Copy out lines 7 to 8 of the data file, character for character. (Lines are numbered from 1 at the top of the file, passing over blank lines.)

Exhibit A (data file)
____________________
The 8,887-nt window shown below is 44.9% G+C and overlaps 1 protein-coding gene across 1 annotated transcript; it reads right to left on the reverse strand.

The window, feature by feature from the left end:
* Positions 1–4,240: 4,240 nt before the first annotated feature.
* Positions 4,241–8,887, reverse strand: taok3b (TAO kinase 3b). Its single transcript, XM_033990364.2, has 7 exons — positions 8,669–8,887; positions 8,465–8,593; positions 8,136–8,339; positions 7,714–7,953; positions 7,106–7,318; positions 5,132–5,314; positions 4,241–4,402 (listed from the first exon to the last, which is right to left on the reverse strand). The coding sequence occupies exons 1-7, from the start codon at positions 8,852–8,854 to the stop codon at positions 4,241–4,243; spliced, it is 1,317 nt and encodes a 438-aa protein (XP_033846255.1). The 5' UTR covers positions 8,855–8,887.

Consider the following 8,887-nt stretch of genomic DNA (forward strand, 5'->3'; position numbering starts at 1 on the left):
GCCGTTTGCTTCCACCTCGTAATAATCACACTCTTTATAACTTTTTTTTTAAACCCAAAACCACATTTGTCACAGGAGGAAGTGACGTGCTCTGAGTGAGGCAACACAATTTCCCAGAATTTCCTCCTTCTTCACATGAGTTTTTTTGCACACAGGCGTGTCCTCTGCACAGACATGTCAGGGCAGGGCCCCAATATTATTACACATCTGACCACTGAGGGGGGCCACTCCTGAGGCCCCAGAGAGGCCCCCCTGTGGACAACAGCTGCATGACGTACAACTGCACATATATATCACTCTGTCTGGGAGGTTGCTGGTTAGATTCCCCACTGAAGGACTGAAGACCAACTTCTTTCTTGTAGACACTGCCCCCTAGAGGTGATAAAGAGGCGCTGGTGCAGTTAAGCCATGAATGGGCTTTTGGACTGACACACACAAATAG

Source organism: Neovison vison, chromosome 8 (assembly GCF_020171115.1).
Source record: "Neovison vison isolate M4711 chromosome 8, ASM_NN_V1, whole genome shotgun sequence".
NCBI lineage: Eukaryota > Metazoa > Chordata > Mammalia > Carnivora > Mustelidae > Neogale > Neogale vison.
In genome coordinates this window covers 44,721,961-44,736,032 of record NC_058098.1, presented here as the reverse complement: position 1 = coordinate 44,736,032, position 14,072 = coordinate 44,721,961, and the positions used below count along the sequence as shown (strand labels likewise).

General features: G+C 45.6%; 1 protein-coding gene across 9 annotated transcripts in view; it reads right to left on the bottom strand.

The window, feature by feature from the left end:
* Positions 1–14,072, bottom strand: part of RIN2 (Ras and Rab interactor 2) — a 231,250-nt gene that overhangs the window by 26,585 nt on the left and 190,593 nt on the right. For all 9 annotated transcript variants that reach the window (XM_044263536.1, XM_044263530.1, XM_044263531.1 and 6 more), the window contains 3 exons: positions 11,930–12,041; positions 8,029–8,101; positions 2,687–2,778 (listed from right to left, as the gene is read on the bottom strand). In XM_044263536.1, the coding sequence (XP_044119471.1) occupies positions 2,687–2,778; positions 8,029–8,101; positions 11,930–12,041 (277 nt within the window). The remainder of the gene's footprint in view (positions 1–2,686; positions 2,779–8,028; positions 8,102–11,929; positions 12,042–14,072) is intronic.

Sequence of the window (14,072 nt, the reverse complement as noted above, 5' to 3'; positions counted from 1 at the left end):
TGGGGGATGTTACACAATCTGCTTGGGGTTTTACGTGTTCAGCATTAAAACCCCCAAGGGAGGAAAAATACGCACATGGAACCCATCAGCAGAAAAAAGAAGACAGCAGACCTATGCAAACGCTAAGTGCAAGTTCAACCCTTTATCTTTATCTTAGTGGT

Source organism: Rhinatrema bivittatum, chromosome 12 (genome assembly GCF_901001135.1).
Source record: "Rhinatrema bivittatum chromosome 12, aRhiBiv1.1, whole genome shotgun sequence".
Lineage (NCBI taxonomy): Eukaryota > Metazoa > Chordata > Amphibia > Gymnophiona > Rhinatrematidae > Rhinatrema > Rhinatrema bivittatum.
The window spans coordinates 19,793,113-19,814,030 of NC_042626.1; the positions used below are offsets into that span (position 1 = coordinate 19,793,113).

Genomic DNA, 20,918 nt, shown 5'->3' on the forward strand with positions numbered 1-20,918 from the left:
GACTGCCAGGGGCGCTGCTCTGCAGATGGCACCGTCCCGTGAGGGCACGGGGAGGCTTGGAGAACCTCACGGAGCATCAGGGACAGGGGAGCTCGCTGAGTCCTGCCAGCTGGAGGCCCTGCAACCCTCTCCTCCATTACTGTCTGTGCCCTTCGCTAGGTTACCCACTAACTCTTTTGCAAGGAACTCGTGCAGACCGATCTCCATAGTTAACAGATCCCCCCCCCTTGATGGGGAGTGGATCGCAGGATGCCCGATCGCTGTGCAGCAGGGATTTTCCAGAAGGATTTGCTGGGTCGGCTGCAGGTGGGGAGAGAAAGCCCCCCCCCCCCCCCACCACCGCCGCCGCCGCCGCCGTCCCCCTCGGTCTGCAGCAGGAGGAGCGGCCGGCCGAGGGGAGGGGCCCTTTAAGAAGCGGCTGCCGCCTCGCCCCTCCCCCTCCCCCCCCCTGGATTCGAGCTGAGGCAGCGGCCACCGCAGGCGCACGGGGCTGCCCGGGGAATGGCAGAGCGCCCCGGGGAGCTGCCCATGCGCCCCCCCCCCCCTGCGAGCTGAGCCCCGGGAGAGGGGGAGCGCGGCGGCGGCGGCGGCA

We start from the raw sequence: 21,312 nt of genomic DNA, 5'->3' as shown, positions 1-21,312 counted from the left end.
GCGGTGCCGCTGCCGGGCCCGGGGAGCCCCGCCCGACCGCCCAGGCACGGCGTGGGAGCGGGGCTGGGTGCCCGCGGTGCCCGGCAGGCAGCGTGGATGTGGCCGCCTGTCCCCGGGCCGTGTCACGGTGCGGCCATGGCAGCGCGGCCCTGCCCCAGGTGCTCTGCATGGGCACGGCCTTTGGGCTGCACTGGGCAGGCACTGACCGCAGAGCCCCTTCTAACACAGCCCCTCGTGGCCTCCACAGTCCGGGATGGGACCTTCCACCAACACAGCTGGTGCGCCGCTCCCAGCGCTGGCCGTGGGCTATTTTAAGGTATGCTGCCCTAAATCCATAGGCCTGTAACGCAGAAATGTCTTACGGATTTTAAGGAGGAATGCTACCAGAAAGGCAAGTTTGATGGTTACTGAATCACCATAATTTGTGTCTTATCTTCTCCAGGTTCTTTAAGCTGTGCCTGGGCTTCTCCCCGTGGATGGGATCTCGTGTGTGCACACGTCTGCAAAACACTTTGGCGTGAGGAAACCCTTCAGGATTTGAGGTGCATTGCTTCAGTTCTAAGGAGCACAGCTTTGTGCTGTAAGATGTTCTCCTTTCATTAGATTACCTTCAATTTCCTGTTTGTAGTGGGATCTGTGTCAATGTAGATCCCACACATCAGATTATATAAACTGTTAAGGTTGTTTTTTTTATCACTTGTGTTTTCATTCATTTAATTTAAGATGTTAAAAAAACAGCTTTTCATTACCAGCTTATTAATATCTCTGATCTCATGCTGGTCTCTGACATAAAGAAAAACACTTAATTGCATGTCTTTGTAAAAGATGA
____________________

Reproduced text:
Source organism: Neovison vison, chromosome 8 (assembly GCF_020171115.1).
Source record: "Neovison vison isolate M4711 chromosome 8, ASM_NN_V1, whole genome shotgun sequence".